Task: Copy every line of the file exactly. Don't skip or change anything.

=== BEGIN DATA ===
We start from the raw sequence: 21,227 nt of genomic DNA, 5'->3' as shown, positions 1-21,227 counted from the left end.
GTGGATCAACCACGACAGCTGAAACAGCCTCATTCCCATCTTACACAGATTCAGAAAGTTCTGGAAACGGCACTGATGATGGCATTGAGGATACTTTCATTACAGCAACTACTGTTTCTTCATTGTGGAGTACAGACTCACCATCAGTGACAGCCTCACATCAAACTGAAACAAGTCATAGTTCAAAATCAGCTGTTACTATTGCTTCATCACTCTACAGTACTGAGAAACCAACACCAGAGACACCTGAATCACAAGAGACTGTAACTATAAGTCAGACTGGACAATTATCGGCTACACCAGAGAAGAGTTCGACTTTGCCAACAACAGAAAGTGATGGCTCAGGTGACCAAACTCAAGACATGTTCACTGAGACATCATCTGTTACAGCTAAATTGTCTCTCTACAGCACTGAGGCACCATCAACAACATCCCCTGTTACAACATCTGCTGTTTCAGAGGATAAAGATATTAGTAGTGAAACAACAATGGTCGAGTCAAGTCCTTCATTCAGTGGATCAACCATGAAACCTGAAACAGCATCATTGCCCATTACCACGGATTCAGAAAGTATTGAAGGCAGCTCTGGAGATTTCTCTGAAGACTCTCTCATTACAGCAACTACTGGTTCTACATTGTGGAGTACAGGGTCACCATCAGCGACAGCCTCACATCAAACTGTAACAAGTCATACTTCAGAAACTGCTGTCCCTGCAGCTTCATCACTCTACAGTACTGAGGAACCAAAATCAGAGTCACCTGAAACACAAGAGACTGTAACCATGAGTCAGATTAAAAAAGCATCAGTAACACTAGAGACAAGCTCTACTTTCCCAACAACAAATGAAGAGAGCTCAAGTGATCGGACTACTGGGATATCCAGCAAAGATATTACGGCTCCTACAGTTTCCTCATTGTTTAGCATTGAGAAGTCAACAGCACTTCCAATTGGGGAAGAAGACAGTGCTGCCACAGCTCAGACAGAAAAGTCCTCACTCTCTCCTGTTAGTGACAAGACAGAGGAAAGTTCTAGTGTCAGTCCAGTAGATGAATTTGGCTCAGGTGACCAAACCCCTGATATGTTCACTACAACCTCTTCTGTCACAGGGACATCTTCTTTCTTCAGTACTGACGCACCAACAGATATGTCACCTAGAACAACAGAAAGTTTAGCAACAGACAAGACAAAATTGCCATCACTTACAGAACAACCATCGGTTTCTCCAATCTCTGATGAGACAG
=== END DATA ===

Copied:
We start from the raw sequence: 21,227 nt of genomic DNA, 5'->3' as shown, positions 1-21,227 counted from the left end.
GTGGATCAACCACGACAGCTGAAACAGCCTCATTCCCATCTTACACAGATTCAGAAAGTTCTGGAAACGGCACTGATGATGGCATTGAGGATACTTTCATTACAGCAACTACTGTTTCTTCATTGTGGAGTACAGACTCACCATCAGTGACAGCCTCACATCAAACTGAAACAAGTCATAGTTCAAAATCAGCTGTTACTATTGCTTCATCACTCTACAGTACTGAGAAACCAACACCAGAGACACCTGAATCACAAGAGACTGTAACTATAAGTCAGACTGGACAATTATCGGCTACACCAGAGAAGAGTTCGACTTTGCCAACAACAGAAAGTGATGGCTCAGGTGACCAAACTCAAGACATGTTCACTGAGACATCATCTGTTACAGCTAAATTGTCTCTCTACAGCACTGAGGCACCATCAACAACATCCCCTGTTACAACATCTGCTGTTTCAGAGGATAAAGATATTAGTAGTGAAACAACAATGGTCGAGTCAAGTCCTTCATTCAGTGGATCAACCATGAAACCTGAAACAGCATCATTGCCCATTACCACGGATTCAGAAAGTATTGAAGGCAGCTCTGGAGATTTCTCTGAAGACTCTCTCATTACAGCAACTACTGGTTCTACATTGTGGAGTACAGGGTCACCATCAGCGACAGCCTCACATCAAACTGTAACAAGTCATACTTCAGAAACTGCTGTCCCTGCAGCTTCATCACTCTACAGTACTGAGGAACCAAAATCAGAGTCACCTGAAACACAAGAGACTGTAACCATGAGTCAGATTAAAAAAGCATCAGTAACACTAGAGACAAGCTCTACTTTCCCAACAACAAATGAAGAGAGCTCAAGTGATCGGACTACTGGGATATCCAGCAAAGATATTACGGCTCCTACAGTTTCCTCATTGTTTAGCATTGAGAAGTCAACAGCACTTCCAATTGGGGAAGAAGACAGTGCTGCCACAGCTCAGACAGAAAAGTCCTCACTCTCTCCTGTTAGTGACAAGACAGAGGAAAGTTCTAGTGTCAGTCCAGTAGATGAATTTGGCTCAGGTGACCAAACCCCTGATATGTTCACTACAACCTCTTCTGTCACAGGGACATCTTCTTTCTTCAGTACTGACGCACCAACAGATATGTCACCTAGAACAACAGAAAGTTTAGCAACAGACAAGACAAAATTGCCATCACTTACAGAACAACCATCGGTTTCTCCAATCTCTGATGAGACAG